Shippensburg goes global
This semester, Shippensburg University has 85 international students from 27 different countries across five different continents.
They are miles away from home and anyone they know, yet somehow manage to become a part of new social groups, learn a new culture and earn a degree from a completely different type of educational system from that to which they are accustomed.
John Enerah, a 21-year-old sophomore from Nigeria, came to the United States just a year ago to attend SU. This was his first trip to the United States. Prior to this visit, he had traveled around Nigeria and had also been to Ghana, another country in Africa.
In Nigeria, students already have the opportunity to complete the tertiary, or college, portion of their education. There are also traditional higher education opportunities provided there. Enerah completed a two-year degree at a polytechnic school.
Credits he had earned could not be transferred to Shippensburg. Mary Burnett, associate dean of students and director of international studies, explained that not many foreign credits transfer due to differences in the quality of education. Enerah is studying computer engineering at SU and hopes to own his own company someday.
The United States provides a wide array of opportunities, many of which other countries do not always have available to their citizens. Burnett has noticed that students choose to further their education in the U.S. because there is also a higher quality of education here.
According to the World Education Services, population in Nigeria is exceeding capacity for educational services. There are currently 120 million people living in Nigeria and 30 million of those are students. This has caused students to seek other available opportunities within the country, as well as overseas.
The Institute of International Education (IIE) conducted a survey with 420 international students from 24 different institutions across the U.S. Of those students, 83 percent agreed that part of their decision to study abroad relied heavily on the positive reputation attached to attaining a degree from the U.S.
Big name schools were high on Enerah’s list of potential school’s to attend. Burnett believes that students choose Shippensburg over other universities because of reasonably small classes, affordable costs, a safe location and close proximity to larger cities.
Small classes allow accessibility that international students may not have in a larger classroom. Professors are sometimes more willing to work one-on-one in a small classroom environment.
Enerah is from a small town and wished to veer away from any similar kind of setting. Burnett contends that the rural location is appealing to a lot of international students because it is in close proximity to Harrisburg, Baltimore, Washington, D.C., and Philadelphia. Instead of living in a city setting, Shippensburg provides protection by being a quieter town, but also allows quick access to larger cities to visit on the weekend.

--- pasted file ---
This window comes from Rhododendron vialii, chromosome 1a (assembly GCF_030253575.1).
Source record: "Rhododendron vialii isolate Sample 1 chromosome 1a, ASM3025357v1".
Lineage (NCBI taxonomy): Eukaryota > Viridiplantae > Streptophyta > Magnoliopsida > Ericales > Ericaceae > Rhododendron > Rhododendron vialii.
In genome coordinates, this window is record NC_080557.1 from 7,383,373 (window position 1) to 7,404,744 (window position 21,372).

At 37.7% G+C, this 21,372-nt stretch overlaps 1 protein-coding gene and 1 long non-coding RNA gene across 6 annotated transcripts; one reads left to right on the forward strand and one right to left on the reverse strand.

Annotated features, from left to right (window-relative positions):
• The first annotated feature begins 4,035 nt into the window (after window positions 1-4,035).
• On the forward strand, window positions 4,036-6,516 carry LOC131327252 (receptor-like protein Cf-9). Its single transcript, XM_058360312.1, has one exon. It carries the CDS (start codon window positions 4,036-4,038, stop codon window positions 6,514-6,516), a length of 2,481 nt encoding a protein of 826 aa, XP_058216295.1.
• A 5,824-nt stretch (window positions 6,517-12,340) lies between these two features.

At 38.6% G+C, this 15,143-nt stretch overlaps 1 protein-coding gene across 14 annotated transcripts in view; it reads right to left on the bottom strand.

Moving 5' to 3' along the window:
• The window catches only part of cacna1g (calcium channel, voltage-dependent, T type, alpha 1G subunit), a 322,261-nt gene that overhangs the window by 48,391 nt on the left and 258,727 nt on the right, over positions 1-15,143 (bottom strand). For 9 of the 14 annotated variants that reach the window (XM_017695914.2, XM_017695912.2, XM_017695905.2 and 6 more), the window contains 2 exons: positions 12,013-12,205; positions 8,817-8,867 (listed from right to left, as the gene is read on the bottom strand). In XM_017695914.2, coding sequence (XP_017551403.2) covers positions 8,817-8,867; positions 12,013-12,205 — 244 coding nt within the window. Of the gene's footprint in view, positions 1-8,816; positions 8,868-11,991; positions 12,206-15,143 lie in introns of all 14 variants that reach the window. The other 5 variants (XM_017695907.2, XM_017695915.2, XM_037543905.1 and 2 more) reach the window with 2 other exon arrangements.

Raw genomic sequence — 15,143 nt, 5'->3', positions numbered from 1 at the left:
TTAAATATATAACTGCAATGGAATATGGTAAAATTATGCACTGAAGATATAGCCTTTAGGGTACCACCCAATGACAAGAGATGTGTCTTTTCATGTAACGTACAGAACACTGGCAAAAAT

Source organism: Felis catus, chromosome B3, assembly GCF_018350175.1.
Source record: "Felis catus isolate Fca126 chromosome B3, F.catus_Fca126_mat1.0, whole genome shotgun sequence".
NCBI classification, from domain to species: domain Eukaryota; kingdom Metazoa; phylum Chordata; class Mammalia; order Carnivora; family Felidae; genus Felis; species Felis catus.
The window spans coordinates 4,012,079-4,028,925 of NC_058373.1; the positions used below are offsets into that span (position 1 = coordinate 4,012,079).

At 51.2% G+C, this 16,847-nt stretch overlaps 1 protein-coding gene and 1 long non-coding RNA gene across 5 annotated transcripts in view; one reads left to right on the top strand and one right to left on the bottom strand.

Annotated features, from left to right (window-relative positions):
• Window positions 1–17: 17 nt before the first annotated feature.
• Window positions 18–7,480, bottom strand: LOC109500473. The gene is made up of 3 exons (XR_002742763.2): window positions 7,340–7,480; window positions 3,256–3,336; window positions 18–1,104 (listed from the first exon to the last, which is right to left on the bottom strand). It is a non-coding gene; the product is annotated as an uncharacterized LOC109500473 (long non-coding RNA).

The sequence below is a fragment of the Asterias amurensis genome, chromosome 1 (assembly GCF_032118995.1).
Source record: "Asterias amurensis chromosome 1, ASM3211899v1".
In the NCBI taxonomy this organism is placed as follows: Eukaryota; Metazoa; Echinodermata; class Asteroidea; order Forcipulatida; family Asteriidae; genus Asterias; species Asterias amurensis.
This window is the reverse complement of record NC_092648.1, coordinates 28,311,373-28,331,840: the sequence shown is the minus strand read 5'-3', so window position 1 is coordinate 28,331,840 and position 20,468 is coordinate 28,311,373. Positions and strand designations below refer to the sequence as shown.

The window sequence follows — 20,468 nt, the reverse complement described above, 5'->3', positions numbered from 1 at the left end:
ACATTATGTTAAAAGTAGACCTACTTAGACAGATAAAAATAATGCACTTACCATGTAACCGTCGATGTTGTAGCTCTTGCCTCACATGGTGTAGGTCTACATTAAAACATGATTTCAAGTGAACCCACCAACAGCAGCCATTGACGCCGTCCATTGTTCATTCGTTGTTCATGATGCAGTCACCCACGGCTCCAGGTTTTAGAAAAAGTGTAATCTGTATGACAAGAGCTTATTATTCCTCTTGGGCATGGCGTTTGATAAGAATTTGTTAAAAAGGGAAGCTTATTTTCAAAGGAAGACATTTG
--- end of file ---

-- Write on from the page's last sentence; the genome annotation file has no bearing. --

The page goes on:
Some of the faculty members have been more than willing to help out Enerah. He found that not all students were as friendly as he had hoped at first. It helped that he had Dr. Carol Wellington, computer science department chairwoman and professor, who is always willing to answer any questions her students may have.
“International students can sometimes be uncomfortable as they get used to our educational system … they may require some extra prodding to convince them that it is appropriate for them to ask questions in class or come to office hours,” Wellington said.
Enerah took advantage of the offer and was able to succeed in Wellington’s class. During orientation, Burnett said, “We stress that if we don’t hear from you, we think you’re OK.” She stressed the importance that students know that they can ask for help whenever they need it. Just this past year, Shippensburg faculty members have also made themselves available as mentors to international students.
International students can find it hard to miss out on everything at home. Nigeria is home to everything Enerah knows and loves. He misses his family, friends and all the celebrations they have. Recently, Enerah has found a group he can call his brothers, Phi Sigma Kappa. He is an avid soccer player and is able to continue his passion by playing with his fraternity friends. He is also involved with the International Student Organization, which holds many events for international students to meet and converse.
“Having international students helps expose domestic students to diversity,” Burnett said. Much like international students can benefit from interacting with students from the United States; domestic student’s can benefit from interacting with international students. Having an appreciation for different cultures is key, and bringing in international students is a great way to start.
Enerah hopes to graduate from Shippensburg and live wherever he finds success, whether back at home or in the U.S.; but preferably somewhere without snow.